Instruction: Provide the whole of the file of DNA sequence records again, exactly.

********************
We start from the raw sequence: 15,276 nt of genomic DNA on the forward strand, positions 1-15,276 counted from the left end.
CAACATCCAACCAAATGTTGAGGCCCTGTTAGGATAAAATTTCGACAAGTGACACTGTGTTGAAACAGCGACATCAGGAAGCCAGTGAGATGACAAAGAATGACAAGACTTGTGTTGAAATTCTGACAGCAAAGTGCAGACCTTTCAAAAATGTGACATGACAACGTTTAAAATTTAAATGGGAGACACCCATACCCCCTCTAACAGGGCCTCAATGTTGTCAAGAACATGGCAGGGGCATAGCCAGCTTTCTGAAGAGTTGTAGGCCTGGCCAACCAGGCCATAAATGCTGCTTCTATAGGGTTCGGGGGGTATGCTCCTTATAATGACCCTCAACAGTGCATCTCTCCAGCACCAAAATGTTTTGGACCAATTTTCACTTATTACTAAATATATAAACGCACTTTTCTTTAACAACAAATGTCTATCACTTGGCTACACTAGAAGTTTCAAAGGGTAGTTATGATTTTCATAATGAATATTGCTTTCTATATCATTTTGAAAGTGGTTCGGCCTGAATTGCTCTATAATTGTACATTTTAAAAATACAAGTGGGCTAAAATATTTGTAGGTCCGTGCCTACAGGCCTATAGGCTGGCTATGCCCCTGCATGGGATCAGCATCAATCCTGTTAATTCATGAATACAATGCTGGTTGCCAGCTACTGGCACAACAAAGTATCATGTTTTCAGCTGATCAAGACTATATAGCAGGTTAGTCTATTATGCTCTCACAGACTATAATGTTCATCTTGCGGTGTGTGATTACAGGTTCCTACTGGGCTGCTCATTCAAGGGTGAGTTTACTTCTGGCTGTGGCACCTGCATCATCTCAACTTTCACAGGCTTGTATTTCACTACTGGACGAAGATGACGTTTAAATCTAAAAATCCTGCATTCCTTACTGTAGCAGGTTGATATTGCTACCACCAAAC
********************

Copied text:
We start from the raw sequence: 15,276 nt of genomic DNA on the forward strand, positions 1-15,276 counted from the left end.
CAACATCCAACCAAATGTTGAGGCCCTGTTAGGATAAAATTTCGACAAGTGACACTGTGTTGAAACAGCGACATCAGGAAGCCAGTGAGATGACAAAGAATGACAAGACTTGTGTTGAAATTCTGACAGCAAAGTGCAGACCTTTCAAAAATGTGACATGACAACGTTTAAAATTTAAATGGGAGACACCCATACCCCCTCTAACAGGGCCTCAATGTTGTCAAGAACATGGCAGGGGCATAGCCAGCTTTCTGAAGAGTTGTAGGCCTGGCCAACCAGGCCATAAATGCTGCTTCTATAGGGTTCGGGGGGTATGCTCCTTATAATGACCCTCAACAGTGCATCTCTCCAGCACCAAAATGTTTTGGACCAATTTTCACTTATTACTAAATATATAAACGCACTTTTCTTTAACAACAAATGTCTATCACTTGGCTACACTAGAAGTTTCAAAGGGTAGTTATGATTTTCATAATGAATATTGCTTTCTATATCATTTTGAAAGTGGTTCGGCCTGAATTGCTCTATAATTGTACATTTTAAAAATACAAGTGGGCTAAAATATTTGTAGGTCCGTGCCTACAGGCCTATAGGCTGGCTATGCCCCTGCATGGGATCAGCATCAATCCTGTTAATTCATGAATACAATGCTGGTTGCCAGCTACTGGCACAACAAAGTATCATGTTTTCAGCTGATCAAGACTATATAGCAGGTTAGTCTATTATGCTCTCACAGACTATAATGTTCATCTTGCGGTGTGTGATTACAGGTTCCTACTGGGCTGCTCATTCAAGGGTGAGTTTACTTCTGGCTGTGGCACCTGCATCATCTCAACTTTCACAGGCTTGTATTTCACTACTGGACGAAGATGACGTTTAAATCTAAAAATCCTGCATTCCTTACTGTAGCAGGTTGATATTGCTACCACCAAAC